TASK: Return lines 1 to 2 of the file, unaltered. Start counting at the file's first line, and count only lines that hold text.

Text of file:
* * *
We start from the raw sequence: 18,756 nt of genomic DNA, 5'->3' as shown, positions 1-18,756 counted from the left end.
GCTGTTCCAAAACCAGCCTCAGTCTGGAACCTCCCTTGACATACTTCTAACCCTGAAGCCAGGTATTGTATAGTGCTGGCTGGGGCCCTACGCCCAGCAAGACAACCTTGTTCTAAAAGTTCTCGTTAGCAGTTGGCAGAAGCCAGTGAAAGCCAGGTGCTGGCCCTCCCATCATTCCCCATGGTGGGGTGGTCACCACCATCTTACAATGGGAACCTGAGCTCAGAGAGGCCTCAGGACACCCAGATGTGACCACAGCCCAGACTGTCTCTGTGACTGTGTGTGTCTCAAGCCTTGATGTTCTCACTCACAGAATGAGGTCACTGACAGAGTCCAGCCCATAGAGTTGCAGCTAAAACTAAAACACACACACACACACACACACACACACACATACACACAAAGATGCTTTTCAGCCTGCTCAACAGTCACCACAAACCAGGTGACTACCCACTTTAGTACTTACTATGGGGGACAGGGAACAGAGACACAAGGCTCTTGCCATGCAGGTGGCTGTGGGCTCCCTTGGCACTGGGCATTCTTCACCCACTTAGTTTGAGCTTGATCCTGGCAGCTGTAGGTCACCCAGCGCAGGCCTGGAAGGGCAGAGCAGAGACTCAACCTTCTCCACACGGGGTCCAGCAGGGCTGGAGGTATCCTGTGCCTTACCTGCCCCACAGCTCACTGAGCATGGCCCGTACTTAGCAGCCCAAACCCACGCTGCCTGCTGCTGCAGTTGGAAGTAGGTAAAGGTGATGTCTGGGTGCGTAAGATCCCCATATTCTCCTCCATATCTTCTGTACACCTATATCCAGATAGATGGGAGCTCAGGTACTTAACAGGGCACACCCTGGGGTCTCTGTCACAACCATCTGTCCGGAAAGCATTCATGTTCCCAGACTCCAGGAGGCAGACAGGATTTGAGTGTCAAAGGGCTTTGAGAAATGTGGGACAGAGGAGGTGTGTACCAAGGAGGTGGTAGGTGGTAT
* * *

We start from the raw sequence: 18,756 nt of genomic DNA, 5'->3' as shown, positions 1-18,756 counted from the left end.
GCTGTTCCAAAACCAGCCTCAGTCTGGAACCTCCCTTGACATACTTCTAACCCTGAAGCCAGGTATTGTATAGTGCTGGCTGGGGCCCTACGCCCAGCAAGACAACCTTGTTCTAAAAGTTCTCGTTAGCAGTTGGCAGAAGCCAGTGAAAGCCAGGTGCTGGCCCTCCCATCATTCCCCATGGTGGGGTGGTCACCACCATCTTACAATGGGAACCTGAGCTCAGAGAGGCCTCAGGACACCCAGATGTGACCACAGCCCAGACTGTCTCTGTGACTGTGTGTGTCTCAAGCCTTGATGTTCTCACTCACAGAATGAGGTCACTGACAGAGTCCAGCCCATAGAGTTGCAGCTAAAACTAAAACACACACACACACACACACACACACACACATACACACAAAGATGCTTTTCAGCCTGCTCAACAGTCACCACAAACCAGGTGACTACCCACTTTAGTACTTACTATGGGGGACAGGGAACAGAGACACAAGGCTCTTGCCATGCAGGTGGCTGTGGGCTCCCTTGGCACTGGGCATTCTTCACCCACTTAGTTTGAGCTTGATCCTGGCAGCTGTAGGTCACCCAGCGCAGGCCTGGAAGGGCAGAGCAGAGACTCAACCTTCTCCACACGGGGTCCAGCAGGGCTGGAGGTATCCTGTGCCTTACCTGCCCCACAGCTCACTGAGCATGGCCCGTACTTAGCAGCCCAAACCCACGCTGCCTGCTGCTGCAGTTGGAAGTAGGTAAAGGTGATGTCTGGGTGCGTAAGATCCCCATATTCTCCTCCATATCTTCTGTACACCTATATCCAGATAGATGGGAGCTCAGGTACTTAACAGGGCACACCCTGGGGTCTCTGTCACAACCATCTGTCCGGAAAGCATTCATGTTCCCAGACTCCAGGAGGCAGACAGGATTTGAGTGTCAAAGGGCTTTGAGAAATGTGGGACAGAGGAGGTGTGTACCAAGGAGGTGGTAGGTGGTAT